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oodlypoodly I agree with Mufar that you should look at your pup's life holistically. Good crate training is a remedy for many behavior issues. Often when very experienced people reply in what may seem ways that don't address your most immedicate question or concern the solution of your top of the list question is embedded in the reply that is posted.
 

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I haven't read all of the replies - but just want to offer my support. Those teeth are sharp!
Elmer is just over 4 months old now and the biting is getting better, but isn't totally resolved yet. I found that yelping only served to wind him up and make him come back for more, so I've been removing myself whenever it happens. Sometimes it's just standing up, other times I've hopped into the x-pen... whatever I can do to quickly end the game and ignore him for a few moments. It's slow going, but he seems to get the message. At this point, any intention biting is a sure sign that he's overtired and needs to be put away for a nap. And he's only broken my skin on misjudgments during play.

As for your vet - I wouldn't read too much into it yet. Definitely keep handling feet as much as possible, maybe visit the vet for treats occasionally to build up some positive experiences.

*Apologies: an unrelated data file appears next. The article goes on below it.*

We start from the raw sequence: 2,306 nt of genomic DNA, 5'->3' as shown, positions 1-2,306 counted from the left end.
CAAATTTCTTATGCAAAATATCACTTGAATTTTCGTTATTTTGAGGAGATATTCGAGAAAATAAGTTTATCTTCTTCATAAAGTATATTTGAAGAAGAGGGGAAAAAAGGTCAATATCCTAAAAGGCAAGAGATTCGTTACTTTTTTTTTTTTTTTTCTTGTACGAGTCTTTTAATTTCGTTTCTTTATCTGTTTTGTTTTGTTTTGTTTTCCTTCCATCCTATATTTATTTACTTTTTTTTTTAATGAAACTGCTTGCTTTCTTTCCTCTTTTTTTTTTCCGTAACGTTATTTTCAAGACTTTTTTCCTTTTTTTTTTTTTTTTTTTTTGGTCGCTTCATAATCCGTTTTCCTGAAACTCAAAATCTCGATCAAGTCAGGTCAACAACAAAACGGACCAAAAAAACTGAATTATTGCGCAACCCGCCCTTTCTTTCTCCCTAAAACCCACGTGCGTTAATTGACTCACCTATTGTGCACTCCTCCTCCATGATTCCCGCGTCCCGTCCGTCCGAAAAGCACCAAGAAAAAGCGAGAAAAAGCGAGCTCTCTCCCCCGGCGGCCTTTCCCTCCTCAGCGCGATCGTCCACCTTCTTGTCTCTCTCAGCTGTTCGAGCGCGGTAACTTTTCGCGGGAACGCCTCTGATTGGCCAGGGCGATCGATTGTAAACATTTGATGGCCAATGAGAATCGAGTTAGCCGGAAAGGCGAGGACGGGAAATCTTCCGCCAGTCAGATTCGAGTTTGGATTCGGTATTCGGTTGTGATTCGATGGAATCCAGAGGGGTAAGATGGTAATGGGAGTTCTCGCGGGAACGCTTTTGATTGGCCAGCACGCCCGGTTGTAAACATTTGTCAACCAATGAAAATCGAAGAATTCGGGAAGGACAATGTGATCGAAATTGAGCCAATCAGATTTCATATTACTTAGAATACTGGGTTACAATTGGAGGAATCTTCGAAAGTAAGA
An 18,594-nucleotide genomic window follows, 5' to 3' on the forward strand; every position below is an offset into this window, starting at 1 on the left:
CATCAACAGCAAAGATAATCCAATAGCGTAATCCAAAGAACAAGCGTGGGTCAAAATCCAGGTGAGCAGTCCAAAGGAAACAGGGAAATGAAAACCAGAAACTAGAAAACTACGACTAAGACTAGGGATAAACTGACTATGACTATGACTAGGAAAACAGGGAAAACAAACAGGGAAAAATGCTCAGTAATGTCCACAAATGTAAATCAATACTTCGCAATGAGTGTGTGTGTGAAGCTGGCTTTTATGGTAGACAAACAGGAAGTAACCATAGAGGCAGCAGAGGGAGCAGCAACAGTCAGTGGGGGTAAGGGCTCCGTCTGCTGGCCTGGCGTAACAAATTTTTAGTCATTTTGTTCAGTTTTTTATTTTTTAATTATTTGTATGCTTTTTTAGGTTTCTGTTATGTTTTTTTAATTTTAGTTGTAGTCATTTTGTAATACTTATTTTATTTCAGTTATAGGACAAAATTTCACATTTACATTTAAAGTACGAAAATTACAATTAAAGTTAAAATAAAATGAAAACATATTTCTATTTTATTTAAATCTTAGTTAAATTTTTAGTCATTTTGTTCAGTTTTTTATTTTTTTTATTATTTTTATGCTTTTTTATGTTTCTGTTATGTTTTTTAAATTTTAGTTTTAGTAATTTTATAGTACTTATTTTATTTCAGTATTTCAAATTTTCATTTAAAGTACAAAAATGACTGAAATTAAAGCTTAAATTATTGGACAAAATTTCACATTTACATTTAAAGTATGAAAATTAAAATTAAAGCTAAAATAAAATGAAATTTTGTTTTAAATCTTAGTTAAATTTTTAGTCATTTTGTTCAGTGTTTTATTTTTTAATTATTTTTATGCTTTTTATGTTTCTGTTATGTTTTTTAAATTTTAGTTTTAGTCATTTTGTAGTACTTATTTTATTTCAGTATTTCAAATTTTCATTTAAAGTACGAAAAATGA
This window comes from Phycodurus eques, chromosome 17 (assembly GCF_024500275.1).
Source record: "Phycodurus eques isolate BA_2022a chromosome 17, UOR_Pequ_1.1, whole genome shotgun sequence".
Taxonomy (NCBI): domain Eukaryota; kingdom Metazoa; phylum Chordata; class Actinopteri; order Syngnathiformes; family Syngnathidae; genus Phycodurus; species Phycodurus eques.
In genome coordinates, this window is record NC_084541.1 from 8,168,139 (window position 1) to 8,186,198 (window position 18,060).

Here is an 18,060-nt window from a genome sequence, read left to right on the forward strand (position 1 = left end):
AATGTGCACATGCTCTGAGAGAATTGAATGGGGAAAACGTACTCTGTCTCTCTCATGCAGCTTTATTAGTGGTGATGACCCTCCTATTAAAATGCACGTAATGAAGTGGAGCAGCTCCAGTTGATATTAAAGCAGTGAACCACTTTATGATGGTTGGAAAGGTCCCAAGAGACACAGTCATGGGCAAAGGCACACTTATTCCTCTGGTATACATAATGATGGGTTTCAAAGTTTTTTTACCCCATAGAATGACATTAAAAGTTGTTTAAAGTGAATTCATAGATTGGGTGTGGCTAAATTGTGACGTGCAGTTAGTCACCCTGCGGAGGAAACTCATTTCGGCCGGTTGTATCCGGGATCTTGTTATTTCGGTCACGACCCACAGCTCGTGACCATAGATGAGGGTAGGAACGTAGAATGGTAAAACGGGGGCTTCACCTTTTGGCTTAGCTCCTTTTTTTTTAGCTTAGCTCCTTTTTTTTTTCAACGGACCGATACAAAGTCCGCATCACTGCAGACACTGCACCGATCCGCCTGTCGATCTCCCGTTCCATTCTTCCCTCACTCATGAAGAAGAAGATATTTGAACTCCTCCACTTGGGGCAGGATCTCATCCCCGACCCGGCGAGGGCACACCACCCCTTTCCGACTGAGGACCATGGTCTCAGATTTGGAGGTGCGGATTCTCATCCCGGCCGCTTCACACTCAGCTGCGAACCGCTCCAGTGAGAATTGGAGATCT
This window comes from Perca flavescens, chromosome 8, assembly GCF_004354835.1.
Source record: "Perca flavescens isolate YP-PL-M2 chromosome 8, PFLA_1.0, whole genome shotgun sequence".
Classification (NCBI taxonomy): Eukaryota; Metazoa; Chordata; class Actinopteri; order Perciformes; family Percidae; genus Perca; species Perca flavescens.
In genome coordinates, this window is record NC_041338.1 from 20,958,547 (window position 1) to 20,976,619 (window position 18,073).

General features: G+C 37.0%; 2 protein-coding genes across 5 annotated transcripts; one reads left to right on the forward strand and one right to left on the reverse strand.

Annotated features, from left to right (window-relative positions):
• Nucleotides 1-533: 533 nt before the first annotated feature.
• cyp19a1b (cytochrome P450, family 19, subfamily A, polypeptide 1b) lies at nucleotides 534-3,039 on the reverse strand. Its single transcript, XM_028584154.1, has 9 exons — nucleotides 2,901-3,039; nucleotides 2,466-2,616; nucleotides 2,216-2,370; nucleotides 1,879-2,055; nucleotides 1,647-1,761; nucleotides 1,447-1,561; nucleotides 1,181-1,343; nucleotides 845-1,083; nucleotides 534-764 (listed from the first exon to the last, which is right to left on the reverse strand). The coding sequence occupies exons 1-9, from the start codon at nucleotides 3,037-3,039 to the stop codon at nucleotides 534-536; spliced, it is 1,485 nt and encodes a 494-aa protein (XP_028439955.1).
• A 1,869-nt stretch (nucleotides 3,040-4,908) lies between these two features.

Elmer was in for his last vaccine a couple of weeks ago and he started yelping before the needle came anywhere near him. I was at his head feeding a steady stream of high value treats, but a few changes in the vet approach and Elmer very well may have nipped someone. I've decided that I'm just going to keep bringing him in every couple of weeks to feed treats in the lobby and use their scale. Perhaps scheduling some regular groomer visits could help get your little one more accustomed to being handled by non-family members?
 

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I do think biting with intent, without a warning growl, is something to be taken seriously, especially since you say the behaviour shocked your vet.

I have a family member whose small, adorable puppy went from occasionally “feisty” to a serious bite risk. They were even fired by their dogsitter, which makes travel extremely hard. She ignored all my offers to help find her a local trainer and has now resorted to a shock collar, which (as you can well imagine) is making the problem exponentially worse.